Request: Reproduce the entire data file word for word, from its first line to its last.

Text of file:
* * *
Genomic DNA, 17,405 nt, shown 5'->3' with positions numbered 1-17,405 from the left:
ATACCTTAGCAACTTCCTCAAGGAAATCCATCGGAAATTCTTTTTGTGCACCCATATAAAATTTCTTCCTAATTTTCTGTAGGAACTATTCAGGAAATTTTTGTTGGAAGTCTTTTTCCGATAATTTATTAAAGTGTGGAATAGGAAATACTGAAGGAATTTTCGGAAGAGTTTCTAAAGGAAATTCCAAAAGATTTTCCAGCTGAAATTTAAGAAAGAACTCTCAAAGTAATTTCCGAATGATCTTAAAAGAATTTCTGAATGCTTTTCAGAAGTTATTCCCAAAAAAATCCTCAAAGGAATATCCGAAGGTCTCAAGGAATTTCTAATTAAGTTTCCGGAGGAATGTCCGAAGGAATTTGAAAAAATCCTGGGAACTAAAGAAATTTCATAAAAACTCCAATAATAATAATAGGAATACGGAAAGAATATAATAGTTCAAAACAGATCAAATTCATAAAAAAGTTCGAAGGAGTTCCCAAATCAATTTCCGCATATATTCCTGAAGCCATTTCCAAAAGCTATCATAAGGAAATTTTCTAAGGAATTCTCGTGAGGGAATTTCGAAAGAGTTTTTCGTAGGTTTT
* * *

Genomic DNA, 17,405 nt, shown 5'->3' with positions numbered 1-17,405 from the left:
ATACCTTAGCAACTTCCTCAAGGAAATCCATCGGAAATTCTTTTTGTGCACCCATATAAAATTTCTTCCTAATTTTCTGTAGGAACTATTCAGGAAATTTTTGTTGGAAGTCTTTTTCCGATAATTTATTAAAGTGTGGAATAGGAAATACTGAAGGAATTTTCGGAAGAGTTTCTAAAGGAAATTCCAAAAGATTTTCCAGCTGAAATTTAAGAAAGAACTCTCAAAGTAATTTCCGAATGATCTTAAAAGAATTTCTGAATGCTTTTCAGAAGTTATTCCCAAAAAAATCCTCAAAGGAATATCCGAAGGTCTCAAGGAATTTCTAATTAAGTTTCCGGAGGAATGTCCGAAGGAATTTGAAAAAATCCTGGGAACTAAAGAAATTTCATAAAAACTCCAATAATAATAATAGGAATACGGAAAGAATATAATAGTTCAAAACAGATCAAATTCATAAAAAAGTTCGAAGGAGTTCCCAAATCAATTTCCGCATATATTCCTGAAGCCATTTCCAAAAGCTATCATAAGGAAATTTTCTAAGGAATTCTCGTGAGGGAATTTCGAAAGAGTTTTTCGTAGGTTTT